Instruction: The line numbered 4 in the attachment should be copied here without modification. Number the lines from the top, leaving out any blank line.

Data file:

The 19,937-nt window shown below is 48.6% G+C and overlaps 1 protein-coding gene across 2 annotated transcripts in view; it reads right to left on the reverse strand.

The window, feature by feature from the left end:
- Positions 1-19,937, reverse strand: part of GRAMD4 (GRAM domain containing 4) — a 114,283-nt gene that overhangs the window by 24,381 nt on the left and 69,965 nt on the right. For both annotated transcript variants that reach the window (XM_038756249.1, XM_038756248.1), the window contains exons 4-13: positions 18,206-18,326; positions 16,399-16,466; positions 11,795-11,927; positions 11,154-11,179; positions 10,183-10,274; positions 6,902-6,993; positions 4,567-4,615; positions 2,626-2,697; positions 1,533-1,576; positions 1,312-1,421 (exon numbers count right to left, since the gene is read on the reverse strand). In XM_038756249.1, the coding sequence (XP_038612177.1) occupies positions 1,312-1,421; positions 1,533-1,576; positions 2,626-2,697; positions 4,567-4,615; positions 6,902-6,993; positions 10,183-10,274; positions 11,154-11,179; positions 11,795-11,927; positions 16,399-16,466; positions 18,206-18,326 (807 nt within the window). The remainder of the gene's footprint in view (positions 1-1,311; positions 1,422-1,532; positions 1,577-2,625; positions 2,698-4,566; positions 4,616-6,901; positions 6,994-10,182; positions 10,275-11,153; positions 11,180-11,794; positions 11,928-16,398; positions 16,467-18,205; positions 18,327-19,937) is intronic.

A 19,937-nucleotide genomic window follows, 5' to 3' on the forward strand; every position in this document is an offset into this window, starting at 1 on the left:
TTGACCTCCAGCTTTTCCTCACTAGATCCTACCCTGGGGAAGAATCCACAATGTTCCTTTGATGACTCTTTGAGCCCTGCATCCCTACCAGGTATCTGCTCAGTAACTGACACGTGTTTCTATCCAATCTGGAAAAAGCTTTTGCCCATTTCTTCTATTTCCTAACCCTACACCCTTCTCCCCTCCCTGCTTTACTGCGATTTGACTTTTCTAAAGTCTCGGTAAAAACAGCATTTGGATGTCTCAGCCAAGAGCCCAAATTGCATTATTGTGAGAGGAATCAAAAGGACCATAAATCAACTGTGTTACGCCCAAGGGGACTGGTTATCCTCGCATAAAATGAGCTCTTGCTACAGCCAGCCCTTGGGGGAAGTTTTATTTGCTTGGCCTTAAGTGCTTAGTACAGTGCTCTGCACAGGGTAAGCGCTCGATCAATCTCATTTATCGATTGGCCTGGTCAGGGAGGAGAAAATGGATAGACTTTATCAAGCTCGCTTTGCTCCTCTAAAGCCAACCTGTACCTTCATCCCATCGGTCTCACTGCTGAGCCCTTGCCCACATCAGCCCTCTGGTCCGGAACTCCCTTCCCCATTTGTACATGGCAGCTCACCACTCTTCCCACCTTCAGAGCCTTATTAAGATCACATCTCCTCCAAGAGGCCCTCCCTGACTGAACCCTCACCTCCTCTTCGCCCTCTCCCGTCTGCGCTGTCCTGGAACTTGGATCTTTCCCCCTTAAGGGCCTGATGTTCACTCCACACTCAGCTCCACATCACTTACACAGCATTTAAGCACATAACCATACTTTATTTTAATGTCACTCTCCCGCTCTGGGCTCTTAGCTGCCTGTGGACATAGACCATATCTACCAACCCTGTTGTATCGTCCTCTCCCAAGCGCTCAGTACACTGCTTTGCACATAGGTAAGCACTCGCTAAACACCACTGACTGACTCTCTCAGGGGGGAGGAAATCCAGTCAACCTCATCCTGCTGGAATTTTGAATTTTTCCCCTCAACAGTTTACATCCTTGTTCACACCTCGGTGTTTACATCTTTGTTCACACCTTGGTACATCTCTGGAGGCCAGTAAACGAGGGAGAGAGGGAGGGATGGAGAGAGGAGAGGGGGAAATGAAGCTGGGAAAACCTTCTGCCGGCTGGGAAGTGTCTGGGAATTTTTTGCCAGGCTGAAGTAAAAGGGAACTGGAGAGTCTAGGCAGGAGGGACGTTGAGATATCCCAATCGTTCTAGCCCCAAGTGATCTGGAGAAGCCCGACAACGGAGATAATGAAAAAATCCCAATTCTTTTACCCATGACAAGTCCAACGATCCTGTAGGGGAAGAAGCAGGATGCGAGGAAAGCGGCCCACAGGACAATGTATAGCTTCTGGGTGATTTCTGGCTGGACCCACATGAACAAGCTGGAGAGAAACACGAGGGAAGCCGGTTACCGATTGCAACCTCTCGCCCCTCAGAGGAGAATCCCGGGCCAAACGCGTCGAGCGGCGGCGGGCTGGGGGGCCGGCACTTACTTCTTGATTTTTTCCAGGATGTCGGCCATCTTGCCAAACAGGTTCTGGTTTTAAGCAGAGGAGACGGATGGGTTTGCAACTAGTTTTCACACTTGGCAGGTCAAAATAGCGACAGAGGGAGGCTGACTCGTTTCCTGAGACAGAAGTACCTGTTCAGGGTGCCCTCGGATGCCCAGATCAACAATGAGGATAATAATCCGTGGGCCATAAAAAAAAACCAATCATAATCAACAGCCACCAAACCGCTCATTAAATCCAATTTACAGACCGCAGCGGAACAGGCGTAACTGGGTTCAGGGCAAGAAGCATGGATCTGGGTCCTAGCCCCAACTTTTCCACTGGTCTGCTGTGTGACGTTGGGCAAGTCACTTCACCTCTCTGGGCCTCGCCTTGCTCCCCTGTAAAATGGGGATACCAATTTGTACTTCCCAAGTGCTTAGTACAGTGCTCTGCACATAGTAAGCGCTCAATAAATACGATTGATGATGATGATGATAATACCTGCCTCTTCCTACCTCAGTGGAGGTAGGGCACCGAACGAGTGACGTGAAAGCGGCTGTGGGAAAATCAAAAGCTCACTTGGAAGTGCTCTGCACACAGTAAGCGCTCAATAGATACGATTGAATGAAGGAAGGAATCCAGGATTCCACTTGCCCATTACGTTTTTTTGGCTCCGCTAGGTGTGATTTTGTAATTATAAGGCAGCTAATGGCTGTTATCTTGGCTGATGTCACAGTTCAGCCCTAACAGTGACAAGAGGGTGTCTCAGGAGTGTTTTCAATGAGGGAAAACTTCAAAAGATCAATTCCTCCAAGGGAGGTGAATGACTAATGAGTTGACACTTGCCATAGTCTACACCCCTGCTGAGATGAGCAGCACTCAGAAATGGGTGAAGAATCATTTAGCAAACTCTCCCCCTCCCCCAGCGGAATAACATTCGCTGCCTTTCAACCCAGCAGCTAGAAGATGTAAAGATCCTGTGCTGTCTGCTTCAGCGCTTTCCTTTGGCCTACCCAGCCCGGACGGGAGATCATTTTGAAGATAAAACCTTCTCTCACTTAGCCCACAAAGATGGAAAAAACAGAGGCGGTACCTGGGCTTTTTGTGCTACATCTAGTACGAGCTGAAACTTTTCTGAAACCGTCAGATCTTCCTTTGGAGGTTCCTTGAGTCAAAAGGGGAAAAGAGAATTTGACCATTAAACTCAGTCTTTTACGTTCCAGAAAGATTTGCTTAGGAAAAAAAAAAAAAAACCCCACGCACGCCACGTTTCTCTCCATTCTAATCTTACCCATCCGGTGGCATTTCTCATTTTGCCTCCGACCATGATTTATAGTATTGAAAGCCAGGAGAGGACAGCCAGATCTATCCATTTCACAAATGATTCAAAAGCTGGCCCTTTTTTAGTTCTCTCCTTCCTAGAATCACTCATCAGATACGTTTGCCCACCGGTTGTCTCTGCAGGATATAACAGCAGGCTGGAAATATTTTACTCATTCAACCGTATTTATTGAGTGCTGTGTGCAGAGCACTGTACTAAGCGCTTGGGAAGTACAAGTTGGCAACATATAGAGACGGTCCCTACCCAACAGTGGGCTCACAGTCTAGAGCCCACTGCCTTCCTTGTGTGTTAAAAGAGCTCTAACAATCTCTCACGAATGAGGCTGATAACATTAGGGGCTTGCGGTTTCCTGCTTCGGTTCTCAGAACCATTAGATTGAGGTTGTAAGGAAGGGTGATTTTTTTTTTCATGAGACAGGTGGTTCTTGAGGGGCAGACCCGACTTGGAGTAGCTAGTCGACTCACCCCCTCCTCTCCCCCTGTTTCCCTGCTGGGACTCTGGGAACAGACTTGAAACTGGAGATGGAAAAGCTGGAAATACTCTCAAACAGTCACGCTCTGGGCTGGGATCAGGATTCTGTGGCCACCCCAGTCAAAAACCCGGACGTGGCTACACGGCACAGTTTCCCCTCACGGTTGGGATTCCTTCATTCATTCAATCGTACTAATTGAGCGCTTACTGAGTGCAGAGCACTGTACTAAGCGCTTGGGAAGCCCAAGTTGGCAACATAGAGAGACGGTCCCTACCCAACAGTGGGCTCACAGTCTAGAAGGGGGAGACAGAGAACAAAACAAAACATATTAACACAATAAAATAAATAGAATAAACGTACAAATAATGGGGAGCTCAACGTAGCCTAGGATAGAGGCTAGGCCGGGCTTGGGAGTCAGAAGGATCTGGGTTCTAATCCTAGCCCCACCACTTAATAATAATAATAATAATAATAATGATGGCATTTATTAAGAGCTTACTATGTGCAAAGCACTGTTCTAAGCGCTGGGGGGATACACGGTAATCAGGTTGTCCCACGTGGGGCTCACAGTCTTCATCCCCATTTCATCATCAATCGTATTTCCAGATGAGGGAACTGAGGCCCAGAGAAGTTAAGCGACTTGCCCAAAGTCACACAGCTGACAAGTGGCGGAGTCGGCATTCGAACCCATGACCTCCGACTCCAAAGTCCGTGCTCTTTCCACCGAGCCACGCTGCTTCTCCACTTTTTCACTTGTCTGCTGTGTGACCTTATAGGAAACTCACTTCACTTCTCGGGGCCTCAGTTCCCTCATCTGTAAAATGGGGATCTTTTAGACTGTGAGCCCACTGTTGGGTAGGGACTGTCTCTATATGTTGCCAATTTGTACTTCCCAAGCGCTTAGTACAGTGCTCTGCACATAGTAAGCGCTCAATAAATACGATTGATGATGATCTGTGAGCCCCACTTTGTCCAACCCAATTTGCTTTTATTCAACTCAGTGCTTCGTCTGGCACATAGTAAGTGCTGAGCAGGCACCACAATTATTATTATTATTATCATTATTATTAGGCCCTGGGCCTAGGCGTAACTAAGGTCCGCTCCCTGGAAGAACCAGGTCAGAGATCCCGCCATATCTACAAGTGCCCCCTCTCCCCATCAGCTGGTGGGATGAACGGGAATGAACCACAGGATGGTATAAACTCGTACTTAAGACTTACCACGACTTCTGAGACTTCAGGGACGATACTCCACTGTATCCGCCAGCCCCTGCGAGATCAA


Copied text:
A 19,937-nucleotide genomic window follows, 5' to 3' on the forward strand; every position in this document is an offset into this window, starting at 1 on the left: